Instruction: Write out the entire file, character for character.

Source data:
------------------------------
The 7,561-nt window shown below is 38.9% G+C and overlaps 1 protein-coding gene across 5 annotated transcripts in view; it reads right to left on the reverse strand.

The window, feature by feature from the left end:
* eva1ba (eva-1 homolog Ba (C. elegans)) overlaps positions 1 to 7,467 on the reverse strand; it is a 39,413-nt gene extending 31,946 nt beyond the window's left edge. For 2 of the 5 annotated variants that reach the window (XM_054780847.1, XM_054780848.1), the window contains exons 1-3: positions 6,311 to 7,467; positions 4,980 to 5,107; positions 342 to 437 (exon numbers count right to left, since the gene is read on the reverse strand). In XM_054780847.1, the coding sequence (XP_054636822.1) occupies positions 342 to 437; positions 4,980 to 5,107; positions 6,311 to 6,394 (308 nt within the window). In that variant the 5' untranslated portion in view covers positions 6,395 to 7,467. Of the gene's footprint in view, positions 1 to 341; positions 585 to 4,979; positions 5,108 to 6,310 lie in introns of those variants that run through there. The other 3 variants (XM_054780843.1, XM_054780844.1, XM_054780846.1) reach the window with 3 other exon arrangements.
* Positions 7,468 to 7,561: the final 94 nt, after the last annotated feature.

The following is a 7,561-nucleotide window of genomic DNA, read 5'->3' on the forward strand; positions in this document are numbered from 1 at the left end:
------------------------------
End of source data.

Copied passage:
The 7,561-nt window shown below is 38.9% G+C and overlaps 1 protein-coding gene across 5 annotated transcripts in view; it reads right to left on the reverse strand.

The window, feature by feature from the left end:
* eva1ba (eva-1 homolog Ba (C. elegans)) overlaps positions 1 to 7,467 on the reverse strand; it is a 39,413-nt gene extending 31,946 nt beyond the window's left edge. For 2 of the 5 annotated variants that reach the window (XM_054780847.1, XM_054780848.1), the window contains exons 1-3: positions 6,311 to 7,467; positions 4,980 to 5,107; positions 342 to 437 (exon numbers count right to left, since the gene is read on the reverse strand). In XM_054780847.1, the coding sequence (XP_054636822.1) occupies positions 342 to 437; positions 4,980 to 5,107; positions 6,311 to 6,394 (308 nt within the window). In that variant the 5' untranslated portion in view covers positions 6,395 to 7,467. Of the gene's footprint in view, positions 1 to 341; positions 585 to 4,979; positions 5,108 to 6,310 lie in introns of those variants that run through there. The other 3 variants (XM_054780843.1, XM_054780844.1, XM_054780846.1) reach the window with 3 other exon arrangements.
* Positions 7,468 to 7,561: the final 94 nt, after the last annotated feature.

The following is a 7,561-nucleotide window of genomic DNA, read 5'->3' on the forward strand; positions in this document are numbered from 1 at the left end: